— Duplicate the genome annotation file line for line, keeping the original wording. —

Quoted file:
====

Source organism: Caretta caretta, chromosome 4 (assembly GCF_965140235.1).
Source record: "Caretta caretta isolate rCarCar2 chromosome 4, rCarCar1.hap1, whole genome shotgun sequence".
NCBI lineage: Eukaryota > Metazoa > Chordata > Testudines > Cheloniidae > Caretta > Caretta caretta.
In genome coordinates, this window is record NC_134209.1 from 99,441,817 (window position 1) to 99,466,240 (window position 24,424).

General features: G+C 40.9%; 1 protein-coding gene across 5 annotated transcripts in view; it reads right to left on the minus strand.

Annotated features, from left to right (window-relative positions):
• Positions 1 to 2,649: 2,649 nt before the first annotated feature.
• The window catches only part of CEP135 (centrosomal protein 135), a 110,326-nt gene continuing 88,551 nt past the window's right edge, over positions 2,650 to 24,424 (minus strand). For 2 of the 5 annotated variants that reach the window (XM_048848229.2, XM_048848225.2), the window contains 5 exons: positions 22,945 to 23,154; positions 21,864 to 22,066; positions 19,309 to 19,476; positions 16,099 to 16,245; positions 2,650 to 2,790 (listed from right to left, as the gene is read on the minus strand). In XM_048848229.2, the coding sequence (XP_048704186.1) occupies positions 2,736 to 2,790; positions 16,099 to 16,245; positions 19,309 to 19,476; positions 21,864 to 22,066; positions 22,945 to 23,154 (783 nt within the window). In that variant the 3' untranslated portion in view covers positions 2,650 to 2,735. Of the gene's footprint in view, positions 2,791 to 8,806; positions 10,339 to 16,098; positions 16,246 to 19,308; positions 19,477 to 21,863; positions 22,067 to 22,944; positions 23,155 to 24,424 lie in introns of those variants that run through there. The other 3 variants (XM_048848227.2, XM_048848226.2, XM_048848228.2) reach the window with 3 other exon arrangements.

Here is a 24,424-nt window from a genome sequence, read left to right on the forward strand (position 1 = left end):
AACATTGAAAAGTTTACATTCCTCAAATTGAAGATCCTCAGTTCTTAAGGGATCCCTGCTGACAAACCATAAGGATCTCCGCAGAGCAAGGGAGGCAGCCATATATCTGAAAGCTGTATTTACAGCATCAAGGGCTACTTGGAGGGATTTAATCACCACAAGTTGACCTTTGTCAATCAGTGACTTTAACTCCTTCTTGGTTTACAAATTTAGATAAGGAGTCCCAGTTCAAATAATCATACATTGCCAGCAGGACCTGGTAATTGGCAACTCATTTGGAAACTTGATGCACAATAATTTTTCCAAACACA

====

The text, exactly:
Source organism: Caretta caretta, chromosome 4 (assembly GCF_965140235.1).
Source record: "Caretta caretta isolate rCarCar2 chromosome 4, rCarCar1.hap1, whole genome shotgun sequence".
NCBI lineage: Eukaryota > Metazoa > Chordata > Testudines > Cheloniidae > Caretta > Caretta caretta.
In genome coordinates, this window is record NC_134209.1 from 99,441,817 (window position 1) to 99,466,240 (window position 24,424).

General features: G+C 40.9%; 1 protein-coding gene across 5 annotated transcripts in view; it reads right to left on the minus strand.

Annotated features, from left to right (window-relative positions):
• Positions 1 to 2,649: 2,649 nt before the first annotated feature.
• The window catches only part of CEP135 (centrosomal protein 135), a 110,326-nt gene continuing 88,551 nt past the window's right edge, over positions 2,650 to 24,424 (minus strand). For 2 of the 5 annotated variants that reach the window (XM_048848229.2, XM_048848225.2), the window contains 5 exons: positions 22,945 to 23,154; positions 21,864 to 22,066; positions 19,309 to 19,476; positions 16,099 to 16,245; positions 2,650 to 2,790 (listed from right to left, as the gene is read on the minus strand). In XM_048848229.2, the coding sequence (XP_048704186.1) occupies positions 2,736 to 2,790; positions 16,099 to 16,245; positions 19,309 to 19,476; positions 21,864 to 22,066; positions 22,945 to 23,154 (783 nt within the window). In that variant the 3' untranslated portion in view covers positions 2,650 to 2,735. Of the gene's footprint in view, positions 2,791 to 8,806; positions 10,339 to 16,098; positions 16,246 to 19,308; positions 19,477 to 21,863; positions 22,067 to 22,944; positions 23,155 to 24,424 lie in introns of those variants that run through there. The other 3 variants (XM_048848227.2, XM_048848226.2, XM_048848228.2) reach the window with 3 other exon arrangements.

Here is a 24,424-nt window from a genome sequence, read left to right on the forward strand (position 1 = left end):
AACATTGAAAAGTTTACATTCCTCAAATTGAAGATCCTCAGTTCTTAAGGGATCCCTGCTGACAAACCATAAGGATCTCCGCAGAGCAAGGGAGGCAGCCATATATCTGAAAGCTGTATTTACAGCATCAAGGGCTACTTGGAGGGATTTAATCACCACAAGTTGACCTTTGTCAATCAGTGACTTTAACTCCTTCTTGGTTTACAAATTTAGATAAGGAGTCCCAGTTCAAATAATCATACATTGCCAGCAGGACCTGGTAATTGGCAACTCATTTGGAAACTTGATGCACAATAATTTTTCCAAACACA